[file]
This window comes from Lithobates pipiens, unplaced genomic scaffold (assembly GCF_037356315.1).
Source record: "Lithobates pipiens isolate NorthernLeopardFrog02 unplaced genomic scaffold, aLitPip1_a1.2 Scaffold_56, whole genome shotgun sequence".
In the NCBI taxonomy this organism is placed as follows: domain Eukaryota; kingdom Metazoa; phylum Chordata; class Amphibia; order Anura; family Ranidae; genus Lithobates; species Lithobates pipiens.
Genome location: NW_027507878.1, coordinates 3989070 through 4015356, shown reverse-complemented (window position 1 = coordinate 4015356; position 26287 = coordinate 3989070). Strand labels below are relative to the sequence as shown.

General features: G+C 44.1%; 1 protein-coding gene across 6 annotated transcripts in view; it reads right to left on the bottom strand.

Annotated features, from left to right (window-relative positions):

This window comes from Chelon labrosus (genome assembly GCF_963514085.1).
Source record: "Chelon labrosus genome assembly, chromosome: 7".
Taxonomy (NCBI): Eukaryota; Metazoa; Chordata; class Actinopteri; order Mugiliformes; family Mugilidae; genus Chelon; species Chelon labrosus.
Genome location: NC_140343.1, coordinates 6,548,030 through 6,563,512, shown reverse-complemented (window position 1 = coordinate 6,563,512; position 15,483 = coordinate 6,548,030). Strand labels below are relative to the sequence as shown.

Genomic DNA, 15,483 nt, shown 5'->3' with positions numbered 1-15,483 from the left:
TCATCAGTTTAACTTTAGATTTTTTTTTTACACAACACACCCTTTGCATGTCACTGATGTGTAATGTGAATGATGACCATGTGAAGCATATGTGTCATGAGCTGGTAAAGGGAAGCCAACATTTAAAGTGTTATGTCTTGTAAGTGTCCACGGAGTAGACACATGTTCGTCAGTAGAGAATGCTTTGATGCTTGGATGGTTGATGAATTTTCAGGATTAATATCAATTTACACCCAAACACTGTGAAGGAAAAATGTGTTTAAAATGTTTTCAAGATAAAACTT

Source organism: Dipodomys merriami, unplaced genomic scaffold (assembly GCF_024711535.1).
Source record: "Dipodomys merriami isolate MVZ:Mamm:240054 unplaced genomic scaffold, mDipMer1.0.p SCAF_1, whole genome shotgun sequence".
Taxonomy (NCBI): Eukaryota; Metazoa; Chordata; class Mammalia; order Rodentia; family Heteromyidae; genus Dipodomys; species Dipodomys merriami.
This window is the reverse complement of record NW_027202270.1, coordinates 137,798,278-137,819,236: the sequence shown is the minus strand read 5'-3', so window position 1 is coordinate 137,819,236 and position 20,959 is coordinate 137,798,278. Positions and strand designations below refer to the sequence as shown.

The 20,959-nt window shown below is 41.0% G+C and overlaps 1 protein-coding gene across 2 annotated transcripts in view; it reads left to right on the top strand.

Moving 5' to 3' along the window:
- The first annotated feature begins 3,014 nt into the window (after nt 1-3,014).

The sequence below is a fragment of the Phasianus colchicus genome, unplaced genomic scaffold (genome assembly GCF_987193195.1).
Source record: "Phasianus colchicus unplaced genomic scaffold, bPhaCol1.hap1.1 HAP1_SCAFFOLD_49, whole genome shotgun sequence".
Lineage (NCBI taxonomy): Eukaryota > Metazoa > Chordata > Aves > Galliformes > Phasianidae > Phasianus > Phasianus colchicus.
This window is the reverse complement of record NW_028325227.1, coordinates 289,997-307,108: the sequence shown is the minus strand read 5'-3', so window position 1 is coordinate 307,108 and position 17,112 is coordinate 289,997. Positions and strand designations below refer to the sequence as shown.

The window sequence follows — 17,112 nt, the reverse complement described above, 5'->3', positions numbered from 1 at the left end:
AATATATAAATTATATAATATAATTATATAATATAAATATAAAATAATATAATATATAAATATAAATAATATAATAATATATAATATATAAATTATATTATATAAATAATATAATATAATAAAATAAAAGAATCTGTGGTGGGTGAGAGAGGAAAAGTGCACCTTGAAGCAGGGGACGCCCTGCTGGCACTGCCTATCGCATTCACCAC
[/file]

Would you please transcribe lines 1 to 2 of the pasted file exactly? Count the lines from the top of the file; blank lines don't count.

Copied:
This window comes from Lithobates pipiens, unplaced genomic scaffold (assembly GCF_037356315.1).
Source record: "Lithobates pipiens isolate NorthernLeopardFrog02 unplaced genomic scaffold, aLitPip1_a1.2 Scaffold_56, whole genome shotgun sequence".